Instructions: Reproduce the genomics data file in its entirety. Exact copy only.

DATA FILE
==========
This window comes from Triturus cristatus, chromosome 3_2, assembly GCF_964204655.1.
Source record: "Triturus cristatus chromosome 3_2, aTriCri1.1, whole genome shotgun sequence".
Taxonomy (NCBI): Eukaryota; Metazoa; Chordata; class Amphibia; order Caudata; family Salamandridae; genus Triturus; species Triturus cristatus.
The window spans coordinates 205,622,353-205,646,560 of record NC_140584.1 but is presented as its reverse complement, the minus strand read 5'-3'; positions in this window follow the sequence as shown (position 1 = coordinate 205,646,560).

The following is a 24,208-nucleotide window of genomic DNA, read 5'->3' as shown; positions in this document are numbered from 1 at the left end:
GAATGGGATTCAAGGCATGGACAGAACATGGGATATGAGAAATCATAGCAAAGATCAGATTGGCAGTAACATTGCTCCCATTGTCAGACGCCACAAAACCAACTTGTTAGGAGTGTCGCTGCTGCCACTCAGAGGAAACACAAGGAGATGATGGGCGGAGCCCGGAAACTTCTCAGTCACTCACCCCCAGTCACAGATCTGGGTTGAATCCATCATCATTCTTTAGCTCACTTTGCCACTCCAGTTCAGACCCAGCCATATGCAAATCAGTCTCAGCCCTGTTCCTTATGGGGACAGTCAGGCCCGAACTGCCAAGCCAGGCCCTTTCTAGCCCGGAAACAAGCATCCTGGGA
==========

This window comes from Triturus cristatus, chromosome 3_2, assembly GCF_964204655.1.
Source record: "Triturus cristatus chromosome 3_2, aTriCri1.1, whole genome shotgun sequence".
Taxonomy (NCBI): Eukaryota; Metazoa; Chordata; class Amphibia; order Caudata; family Salamandridae; genus Triturus; species Triturus cristatus.
The window spans coordinates 205,622,353-205,646,560 of record NC_140584.1 but is presented as its reverse complement, the minus strand read 5'-3'; positions in this window follow the sequence as shown (position 1 = coordinate 205,646,560).

The following is a 24,208-nucleotide window of genomic DNA, read 5'->3' as shown; positions in this document are numbered from 1 at the left end:
GAATGGGATTCAAGGCATGGACAGAACATGGGATATGAGAAATCATAGCAAAGATCAGATTGGCAGTAACATTGCTCCCATTGTCAGACGCCACAAAACCAACTTGTTAGGAGTGTCGCTGCTGCCACTCAGAGGAAACACAAGGAGATGATGGGCGGAGCCCGGAAACTTCTCAGTCACTCACCCCCAGTCACAGATCTGGGTTGAATCCATCATCATTCTTTAGCTCACTTTGCCACTCCAGTTCAGACCCAGCCATATGCAAATCAGTCTCAGCCCTGTTCCTTATGGGGACAGTCAGGCCCGAACTGCCAAGCCAGGCCCTTTCTAGCCCGGAAACAAGCATCCTGGGA